These days, in many houses, the boxes are reopened in which to store figurines, huts, lights, aluminum foil and what remains of the slightly dried moss from the crib. An operation perhaps less joyful than the one that was implemented a few weeks ago while waiting for the New to be born.
Large containers contain other smaller ones to divide the pieces, little bags and sheets of newspaper aimed at protecting those minute actors who, together with extras and objects of various kinds, have scripted the Christmas domestic theater.
A representation in which characters every year they look for a new one author with which feelings, thoughts and desires dialogue. The experiences are revealed sometimes explicitly, sometimes covertly: the mere position of the subjects, the lights or the mere choice of the domestic space in which to order the setting up say a lot about the spirit with which that specific Christmas is awaited. The stage director knows and doesn’t know what he is arranging and, like any artist, he can even after some time discover and be surprised by what appears in the creative act.
The date of the closing operation of the scene, at least in its most material aspect, can vary. “Ul cribs at sa undo in Sant’Antoni” so my grandmother Matilde used to say in Lombard dialect, inviting them to “unpack” the crib on January 17, the feast of Sant’Antonio Abate.
There was a liturgical wisdom behind this popular saying: the feast of the holy hermit falls around the second Sunday after the Epiphany, which, in the Ambrosian liturgy, recalls the first miracle at Cana or the third moment in which Christ reveals himself on the stage of history. Before him he had presented himself to the great ones of the earth (the Magi), then to the Jews (with the baptism of John) and finally to his “servants” during the wedding at Cana. On that date of the liturgical year, the Gospel story narrates the beginning of Jesus’ public life with the famous sign of water transformed into wine. And so we adults – new “servants” and shepherds – can follow his path of salvation.
A late theologian from Mantua – Ivana Ceresa (1942-2008) – invited to prolong the operation of “closing in the boxes” of the crib at the Feast of the Candlemasthe name by which the feast of the Presentation of Jesus in the temple (February 2) is popularly known, when (it is the evangelist Luke who recalls it) the Jewish boy named Jesus enters the temple of Jerusalem with his parents for a prescribed ceremony from the Law (Exodus 13,2.11-16): the ransom of the firstborn who was thus consecrated to God.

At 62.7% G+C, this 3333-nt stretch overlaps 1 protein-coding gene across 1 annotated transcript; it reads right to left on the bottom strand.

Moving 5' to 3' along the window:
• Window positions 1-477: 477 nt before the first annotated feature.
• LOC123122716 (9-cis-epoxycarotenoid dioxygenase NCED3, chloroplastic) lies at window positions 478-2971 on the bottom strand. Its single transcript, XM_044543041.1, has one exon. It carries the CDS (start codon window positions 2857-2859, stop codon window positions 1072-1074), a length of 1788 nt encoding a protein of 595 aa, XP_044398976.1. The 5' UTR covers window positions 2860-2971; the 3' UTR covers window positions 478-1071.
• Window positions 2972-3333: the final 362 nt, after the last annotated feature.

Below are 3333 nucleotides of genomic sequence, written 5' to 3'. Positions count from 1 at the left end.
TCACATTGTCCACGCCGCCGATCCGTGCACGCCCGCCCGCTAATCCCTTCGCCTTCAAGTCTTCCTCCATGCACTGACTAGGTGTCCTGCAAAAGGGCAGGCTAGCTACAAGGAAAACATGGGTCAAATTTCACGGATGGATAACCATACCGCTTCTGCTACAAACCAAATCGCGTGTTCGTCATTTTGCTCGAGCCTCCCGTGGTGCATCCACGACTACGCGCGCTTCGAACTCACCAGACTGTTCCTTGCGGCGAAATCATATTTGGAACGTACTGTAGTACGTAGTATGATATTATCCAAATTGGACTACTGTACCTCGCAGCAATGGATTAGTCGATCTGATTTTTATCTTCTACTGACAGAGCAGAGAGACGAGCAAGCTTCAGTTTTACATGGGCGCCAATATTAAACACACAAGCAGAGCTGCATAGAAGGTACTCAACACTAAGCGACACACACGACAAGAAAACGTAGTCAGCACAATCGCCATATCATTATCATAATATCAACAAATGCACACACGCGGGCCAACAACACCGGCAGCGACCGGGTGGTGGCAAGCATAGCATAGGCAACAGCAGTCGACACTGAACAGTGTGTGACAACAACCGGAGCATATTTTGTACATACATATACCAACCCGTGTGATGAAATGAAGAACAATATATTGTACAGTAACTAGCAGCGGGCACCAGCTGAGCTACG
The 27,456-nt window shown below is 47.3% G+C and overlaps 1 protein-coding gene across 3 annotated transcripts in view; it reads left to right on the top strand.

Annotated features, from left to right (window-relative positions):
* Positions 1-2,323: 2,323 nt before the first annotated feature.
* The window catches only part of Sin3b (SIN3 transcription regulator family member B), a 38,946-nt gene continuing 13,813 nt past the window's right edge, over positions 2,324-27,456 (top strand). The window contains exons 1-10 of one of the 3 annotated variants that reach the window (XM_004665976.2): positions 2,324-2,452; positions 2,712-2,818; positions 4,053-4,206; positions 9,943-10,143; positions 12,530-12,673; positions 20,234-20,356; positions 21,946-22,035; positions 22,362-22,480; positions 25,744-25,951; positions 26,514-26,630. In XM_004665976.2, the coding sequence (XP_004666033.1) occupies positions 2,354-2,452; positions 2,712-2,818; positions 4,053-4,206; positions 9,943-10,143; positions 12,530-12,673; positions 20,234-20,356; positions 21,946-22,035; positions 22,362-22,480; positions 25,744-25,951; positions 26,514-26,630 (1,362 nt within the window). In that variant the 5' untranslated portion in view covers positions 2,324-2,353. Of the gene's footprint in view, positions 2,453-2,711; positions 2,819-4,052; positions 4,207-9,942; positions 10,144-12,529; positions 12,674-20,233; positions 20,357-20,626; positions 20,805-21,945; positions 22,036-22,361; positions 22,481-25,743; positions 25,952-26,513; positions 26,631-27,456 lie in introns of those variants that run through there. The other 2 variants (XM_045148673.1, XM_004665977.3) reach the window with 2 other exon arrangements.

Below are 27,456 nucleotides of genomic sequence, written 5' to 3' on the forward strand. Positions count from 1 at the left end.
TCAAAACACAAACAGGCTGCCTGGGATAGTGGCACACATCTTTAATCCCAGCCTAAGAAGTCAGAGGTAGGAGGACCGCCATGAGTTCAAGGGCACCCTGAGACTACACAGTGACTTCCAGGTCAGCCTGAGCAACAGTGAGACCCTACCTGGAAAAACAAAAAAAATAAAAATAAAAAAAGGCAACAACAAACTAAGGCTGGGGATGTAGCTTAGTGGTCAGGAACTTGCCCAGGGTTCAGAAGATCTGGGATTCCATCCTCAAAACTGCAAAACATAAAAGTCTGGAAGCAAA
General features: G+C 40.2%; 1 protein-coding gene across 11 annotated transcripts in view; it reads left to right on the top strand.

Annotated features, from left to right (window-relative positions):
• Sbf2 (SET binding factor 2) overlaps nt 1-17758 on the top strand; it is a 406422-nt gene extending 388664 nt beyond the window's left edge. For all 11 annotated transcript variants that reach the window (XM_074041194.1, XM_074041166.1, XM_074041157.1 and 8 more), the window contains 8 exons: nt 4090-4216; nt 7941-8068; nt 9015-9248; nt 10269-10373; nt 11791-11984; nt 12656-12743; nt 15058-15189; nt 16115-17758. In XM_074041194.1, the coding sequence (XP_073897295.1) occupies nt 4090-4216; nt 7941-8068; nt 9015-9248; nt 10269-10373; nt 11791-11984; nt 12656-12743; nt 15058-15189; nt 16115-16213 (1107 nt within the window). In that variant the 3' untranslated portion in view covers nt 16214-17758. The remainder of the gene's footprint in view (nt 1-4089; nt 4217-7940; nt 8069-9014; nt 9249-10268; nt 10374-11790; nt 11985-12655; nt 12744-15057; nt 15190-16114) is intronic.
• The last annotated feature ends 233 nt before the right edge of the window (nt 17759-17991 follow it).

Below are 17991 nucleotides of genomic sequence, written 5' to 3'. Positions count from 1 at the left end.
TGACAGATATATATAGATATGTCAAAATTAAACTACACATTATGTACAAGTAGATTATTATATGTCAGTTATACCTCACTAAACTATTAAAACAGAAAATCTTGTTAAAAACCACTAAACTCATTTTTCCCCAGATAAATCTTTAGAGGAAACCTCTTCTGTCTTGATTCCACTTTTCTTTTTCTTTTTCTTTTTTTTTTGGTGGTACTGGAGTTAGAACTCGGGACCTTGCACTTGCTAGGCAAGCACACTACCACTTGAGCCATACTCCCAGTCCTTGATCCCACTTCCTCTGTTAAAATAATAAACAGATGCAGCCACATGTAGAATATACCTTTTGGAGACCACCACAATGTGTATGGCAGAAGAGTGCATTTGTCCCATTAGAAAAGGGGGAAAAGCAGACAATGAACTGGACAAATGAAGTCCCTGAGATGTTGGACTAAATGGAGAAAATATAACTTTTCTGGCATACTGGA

For this sacrificial act, the offering of animals was necessary: two doves were enough for the poorest, as for Mary and Joseph (Lk 2:22-40). But it is the character of Simeon – present on the scene described by the evangelist himself – that favors the popular name of the Feast.
That “righteous and God-fearing” elderly man intones a short psalm in which he recognizes the “light to illuminate the people” in the child. His beautiful prayer (called “Nunc demittis” like the incipit in the Latin version of San Girolamo) is still recited in the evening, in Compline. Let us imagine the elderly Simeon who, like an old grandfather, holds the newborn in his arms. Simeon is happy to have seen – even now at the end of his earthly days – a newborn life waiting to be fulfilled in a dazzling hope of good. It’s a joyous scene that perhaps reminds everyone of some old family photograph.
With classic composure and explicit resemblance, it was portrayed by two great masters of Italian Renaissance painting who also share a family bond: Andrea Mantegna and Giovanni Bellini paint the encounter between Christ in swaddling clothes, Mary, Joseph and Simeon, an old man with a long beard.
Both set it while keeping a black background. Not only because the contrast favors the brightness of the scene but also because the model they are inspired by is that of an ancient tombstone. A choice which – in addition to signaling the love for the classical tradition of the two great masters – confirms the close relationship between the birth of Christ and his deposition in a tomb. From there only the Father could free him by resurrecting him.
The Christmas lights, the artificial lights of the city and the domestic lights of our cribs are going out and perhaps a little nostalgia assails us in the prosaic ritual of canning objects that we have long contemplated in the living room.
However, the poetry of the heart can remain. The one that, like great poetry, purifies precious feelings leaving traces that pierce lids of all kinds. An inner light, which every person in love has known and which deserves to be sought when it appears lost. Even with the setting up of a crib in which characters who belong to us more than others live: lively and emaciated aspects of ourselves who choose to set out on a journey towards a bright star and walk, walk… in search of a long-awaited and longed-for Birth .